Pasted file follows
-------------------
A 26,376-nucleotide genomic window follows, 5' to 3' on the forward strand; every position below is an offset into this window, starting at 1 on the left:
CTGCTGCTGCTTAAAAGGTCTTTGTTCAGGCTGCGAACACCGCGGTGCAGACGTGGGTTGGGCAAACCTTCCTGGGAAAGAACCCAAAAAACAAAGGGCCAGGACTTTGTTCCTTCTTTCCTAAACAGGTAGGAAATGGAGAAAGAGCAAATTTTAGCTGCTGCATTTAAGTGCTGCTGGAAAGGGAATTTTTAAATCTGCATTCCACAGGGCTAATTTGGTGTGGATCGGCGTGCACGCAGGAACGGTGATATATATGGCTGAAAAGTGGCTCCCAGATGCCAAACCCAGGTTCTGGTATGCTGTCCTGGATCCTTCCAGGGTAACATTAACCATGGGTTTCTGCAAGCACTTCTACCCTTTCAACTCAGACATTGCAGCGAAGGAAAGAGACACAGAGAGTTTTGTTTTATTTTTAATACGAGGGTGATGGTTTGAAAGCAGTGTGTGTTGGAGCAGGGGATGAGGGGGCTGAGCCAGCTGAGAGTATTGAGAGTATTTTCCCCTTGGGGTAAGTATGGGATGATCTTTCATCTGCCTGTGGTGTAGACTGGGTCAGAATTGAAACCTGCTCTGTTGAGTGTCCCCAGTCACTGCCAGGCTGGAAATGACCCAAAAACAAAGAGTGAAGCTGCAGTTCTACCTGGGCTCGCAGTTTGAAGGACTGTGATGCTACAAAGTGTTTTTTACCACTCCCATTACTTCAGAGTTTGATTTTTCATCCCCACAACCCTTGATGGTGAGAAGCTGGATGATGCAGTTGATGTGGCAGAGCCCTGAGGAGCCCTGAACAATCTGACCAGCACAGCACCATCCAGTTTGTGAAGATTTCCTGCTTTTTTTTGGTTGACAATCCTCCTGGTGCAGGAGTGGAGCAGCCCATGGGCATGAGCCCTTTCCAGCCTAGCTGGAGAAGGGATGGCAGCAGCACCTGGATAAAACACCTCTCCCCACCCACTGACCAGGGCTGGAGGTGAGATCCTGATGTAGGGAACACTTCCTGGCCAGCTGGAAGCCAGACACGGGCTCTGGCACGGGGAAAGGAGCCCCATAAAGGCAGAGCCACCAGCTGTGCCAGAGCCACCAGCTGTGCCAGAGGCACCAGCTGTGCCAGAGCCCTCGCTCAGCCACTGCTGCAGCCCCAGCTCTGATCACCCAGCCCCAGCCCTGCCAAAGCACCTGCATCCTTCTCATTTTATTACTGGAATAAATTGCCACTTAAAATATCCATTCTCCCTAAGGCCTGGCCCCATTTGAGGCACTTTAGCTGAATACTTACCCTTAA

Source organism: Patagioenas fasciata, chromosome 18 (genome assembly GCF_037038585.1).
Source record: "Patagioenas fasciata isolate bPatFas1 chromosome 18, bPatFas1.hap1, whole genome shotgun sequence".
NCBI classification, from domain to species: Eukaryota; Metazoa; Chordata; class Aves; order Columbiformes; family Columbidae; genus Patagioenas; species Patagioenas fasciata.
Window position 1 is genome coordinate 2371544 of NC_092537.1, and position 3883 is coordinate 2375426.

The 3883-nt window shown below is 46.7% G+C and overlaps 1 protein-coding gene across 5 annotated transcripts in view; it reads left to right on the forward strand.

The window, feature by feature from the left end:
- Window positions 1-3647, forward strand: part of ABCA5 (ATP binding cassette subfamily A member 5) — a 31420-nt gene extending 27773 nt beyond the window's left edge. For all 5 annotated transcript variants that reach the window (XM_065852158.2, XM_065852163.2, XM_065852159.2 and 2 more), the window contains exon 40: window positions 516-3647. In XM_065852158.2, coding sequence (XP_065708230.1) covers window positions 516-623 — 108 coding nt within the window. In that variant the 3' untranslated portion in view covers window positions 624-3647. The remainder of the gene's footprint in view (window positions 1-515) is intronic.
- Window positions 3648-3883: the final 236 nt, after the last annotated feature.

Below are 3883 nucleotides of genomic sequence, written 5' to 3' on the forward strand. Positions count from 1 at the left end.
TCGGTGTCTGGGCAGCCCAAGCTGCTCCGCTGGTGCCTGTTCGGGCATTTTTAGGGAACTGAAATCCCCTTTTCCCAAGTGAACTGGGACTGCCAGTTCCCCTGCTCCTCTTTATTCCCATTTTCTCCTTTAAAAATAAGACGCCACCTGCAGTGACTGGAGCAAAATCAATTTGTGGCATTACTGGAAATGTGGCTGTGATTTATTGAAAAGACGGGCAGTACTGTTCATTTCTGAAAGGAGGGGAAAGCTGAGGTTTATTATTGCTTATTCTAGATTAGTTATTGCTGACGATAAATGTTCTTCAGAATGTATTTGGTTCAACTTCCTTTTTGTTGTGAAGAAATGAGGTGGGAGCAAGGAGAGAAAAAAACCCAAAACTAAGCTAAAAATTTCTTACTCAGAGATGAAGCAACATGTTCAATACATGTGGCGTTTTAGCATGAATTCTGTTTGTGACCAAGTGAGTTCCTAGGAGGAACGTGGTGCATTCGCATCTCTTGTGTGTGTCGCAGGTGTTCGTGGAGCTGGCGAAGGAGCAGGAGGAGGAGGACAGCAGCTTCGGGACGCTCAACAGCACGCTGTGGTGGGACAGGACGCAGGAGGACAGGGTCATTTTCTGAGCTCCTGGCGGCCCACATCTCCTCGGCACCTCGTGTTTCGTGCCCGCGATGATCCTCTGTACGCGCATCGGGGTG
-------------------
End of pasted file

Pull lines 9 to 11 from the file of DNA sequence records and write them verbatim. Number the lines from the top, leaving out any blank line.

- Window positions 1-3647, forward strand: part of ABCA5 (ATP binding cassette subfamily A member 5) — a 31420-nt gene extending 27773 nt beyond the window's left edge. For all 5 annotated transcript variants that reach the window (XM_065852158.2, XM_065852163.2, XM_065852159.2 and 2 more), the window contains exon 40: window positions 516-3647. In XM_065852158.2, coding sequence (XP_065708230.1) covers window positions 516-623 — 108 coding nt within the window. In that variant the 3' untranslated portion in view covers window positions 624-3647. The remainder of the gene's footprint in view (window positions 1-515) is intronic.
- Window positions 3648-3883: the final 236 nt, after the last annotated feature.

Below are 3883 nucleotides of genomic sequence, written 5' to 3' on the forward strand. Positions count from 1 at the left end.